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State v. Pratt
Vermont Supreme Court
128 A.3d 883 (2015)
Leo Pratt (defendant) was charged with sexually abusing his 12-year-old niece. At trial, the State of Vermont (plaintiff) introduced evidence that Pratt’s cell phone had linked to pornographic websites. The state recovered the information from Pratt’s phone using software called Cellebrite. The state presented testimony from a forensic expert about how he used Cellebrite to extract the data from Pratt’s phone. The expert testified that he had over 800 hours of training in examining computer hard drives, digital media, and cell phones. He also testified that he had one week of training specifically on Cellebrite and had used Cellebrite to extract data from hundreds of cell phones. The expert explained that although he was unable to testify specifically about how the underlying programming for the Cellebrite software worked, he had read articles about the software and its capabilities. The expert also testified that he did not know Cellebrite’s error rate, but his training had included a discussion of Cellebrite’s limitations. He also testified that Cellebrite is the most popular software for examining cell phones, that Cellebrite and its results are regularly tested by experts and subject to peer review, and that the software is considered reliable in the forensic-examination industry. The expert also explained that he self-tests his own Cellebrite data-extraction results by comparing them with results from other data-extraction tools and with a manual examination of the cell phone. Pratt was convicted, and he appealed to the Vermont Supreme Court. One of Pratt’s arguments on appeal was that the trial court erred in admitting the forensic expert’s testimony. Pratt argued that the expert did not understand the programming underlying the Cellebrite software and that the expert’s testimony did not sufficiently establish Cellebrite’s reliability.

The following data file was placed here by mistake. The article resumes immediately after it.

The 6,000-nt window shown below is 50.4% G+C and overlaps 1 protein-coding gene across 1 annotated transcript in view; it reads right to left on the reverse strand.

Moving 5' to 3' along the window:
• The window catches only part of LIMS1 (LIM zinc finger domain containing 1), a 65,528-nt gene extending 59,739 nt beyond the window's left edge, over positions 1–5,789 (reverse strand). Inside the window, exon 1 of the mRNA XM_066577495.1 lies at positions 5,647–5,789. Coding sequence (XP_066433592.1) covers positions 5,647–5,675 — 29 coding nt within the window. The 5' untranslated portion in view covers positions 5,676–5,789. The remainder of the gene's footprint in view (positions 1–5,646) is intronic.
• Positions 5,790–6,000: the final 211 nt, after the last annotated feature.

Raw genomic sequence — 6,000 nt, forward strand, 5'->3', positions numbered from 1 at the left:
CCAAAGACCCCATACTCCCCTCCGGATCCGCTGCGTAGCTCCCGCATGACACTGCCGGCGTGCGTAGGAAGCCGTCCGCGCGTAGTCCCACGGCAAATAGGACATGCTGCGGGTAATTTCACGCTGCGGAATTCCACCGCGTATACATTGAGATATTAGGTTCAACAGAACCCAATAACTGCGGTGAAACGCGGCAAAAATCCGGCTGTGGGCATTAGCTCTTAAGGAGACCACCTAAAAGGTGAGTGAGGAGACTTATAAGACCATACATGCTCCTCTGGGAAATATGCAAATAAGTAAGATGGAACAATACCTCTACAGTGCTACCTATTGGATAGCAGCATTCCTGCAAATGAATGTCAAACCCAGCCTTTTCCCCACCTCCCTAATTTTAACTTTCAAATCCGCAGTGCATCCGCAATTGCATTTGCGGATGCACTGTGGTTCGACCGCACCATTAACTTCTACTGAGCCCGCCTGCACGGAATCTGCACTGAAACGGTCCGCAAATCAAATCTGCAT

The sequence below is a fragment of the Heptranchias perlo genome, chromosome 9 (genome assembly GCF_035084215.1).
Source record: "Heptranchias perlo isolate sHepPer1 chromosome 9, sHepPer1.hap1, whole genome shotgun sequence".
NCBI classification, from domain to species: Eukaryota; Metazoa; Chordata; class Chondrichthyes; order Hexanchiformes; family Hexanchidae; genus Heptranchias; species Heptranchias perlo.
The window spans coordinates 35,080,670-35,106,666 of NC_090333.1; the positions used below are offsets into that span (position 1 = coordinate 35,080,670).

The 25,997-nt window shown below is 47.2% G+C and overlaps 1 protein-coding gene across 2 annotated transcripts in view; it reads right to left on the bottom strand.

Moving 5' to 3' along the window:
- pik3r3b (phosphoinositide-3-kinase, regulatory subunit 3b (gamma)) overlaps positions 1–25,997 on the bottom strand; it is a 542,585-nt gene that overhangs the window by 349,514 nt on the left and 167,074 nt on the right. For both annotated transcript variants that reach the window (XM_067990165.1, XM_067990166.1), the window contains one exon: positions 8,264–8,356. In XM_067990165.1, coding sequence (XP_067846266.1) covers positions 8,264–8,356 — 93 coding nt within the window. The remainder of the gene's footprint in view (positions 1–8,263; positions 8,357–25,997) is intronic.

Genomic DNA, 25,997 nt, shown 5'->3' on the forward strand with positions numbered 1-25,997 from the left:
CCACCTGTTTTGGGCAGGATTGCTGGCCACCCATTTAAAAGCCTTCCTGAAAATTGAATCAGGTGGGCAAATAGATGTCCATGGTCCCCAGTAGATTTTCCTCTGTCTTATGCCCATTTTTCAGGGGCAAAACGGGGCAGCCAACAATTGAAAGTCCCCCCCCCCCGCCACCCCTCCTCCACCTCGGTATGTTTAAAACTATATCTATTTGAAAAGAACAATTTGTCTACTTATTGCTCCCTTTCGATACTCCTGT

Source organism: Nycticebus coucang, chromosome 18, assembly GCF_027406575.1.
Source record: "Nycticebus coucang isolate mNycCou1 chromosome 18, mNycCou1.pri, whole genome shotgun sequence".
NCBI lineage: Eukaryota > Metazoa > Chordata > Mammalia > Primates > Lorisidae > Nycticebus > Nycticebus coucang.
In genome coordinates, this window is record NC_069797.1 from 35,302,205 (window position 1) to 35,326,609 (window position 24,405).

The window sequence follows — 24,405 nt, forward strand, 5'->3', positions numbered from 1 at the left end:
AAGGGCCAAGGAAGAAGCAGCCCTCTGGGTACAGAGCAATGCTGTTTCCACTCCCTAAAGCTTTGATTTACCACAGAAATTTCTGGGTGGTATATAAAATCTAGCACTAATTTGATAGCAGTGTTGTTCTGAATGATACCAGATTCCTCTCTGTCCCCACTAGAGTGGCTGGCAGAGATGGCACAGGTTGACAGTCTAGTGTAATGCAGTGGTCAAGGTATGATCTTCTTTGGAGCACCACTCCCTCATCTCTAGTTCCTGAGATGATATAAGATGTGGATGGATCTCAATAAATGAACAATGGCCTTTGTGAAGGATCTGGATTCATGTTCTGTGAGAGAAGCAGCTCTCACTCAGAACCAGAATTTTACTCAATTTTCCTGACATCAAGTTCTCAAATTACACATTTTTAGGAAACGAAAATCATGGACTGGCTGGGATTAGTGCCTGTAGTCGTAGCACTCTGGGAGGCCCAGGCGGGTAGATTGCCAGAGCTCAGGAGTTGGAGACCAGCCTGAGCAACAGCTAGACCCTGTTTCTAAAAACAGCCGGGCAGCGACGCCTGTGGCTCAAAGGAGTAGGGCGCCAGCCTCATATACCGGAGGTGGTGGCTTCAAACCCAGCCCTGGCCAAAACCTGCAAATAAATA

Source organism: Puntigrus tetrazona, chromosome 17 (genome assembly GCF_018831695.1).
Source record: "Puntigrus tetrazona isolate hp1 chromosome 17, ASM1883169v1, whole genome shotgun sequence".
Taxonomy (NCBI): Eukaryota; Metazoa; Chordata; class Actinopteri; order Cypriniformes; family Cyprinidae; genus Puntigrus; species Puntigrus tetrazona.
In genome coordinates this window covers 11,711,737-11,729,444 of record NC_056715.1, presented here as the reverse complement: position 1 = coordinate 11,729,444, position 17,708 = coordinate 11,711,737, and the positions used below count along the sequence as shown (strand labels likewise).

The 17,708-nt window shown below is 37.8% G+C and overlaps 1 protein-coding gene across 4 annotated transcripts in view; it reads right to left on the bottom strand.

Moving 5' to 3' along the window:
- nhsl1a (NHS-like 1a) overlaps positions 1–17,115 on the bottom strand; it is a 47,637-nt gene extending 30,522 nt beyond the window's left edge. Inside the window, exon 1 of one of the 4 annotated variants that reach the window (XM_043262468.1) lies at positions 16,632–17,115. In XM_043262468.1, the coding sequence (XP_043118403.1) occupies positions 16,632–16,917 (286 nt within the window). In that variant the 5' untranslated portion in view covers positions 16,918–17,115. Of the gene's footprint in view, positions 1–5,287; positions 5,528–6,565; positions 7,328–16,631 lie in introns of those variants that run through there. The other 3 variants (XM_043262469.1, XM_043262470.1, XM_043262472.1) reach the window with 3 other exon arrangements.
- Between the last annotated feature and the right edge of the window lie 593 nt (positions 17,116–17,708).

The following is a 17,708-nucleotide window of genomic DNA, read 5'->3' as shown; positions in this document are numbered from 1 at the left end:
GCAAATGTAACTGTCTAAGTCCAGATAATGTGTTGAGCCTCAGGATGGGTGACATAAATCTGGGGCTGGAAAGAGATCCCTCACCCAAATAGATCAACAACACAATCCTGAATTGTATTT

Rule of Law
Holding and Reasoning (Dooley, J.)
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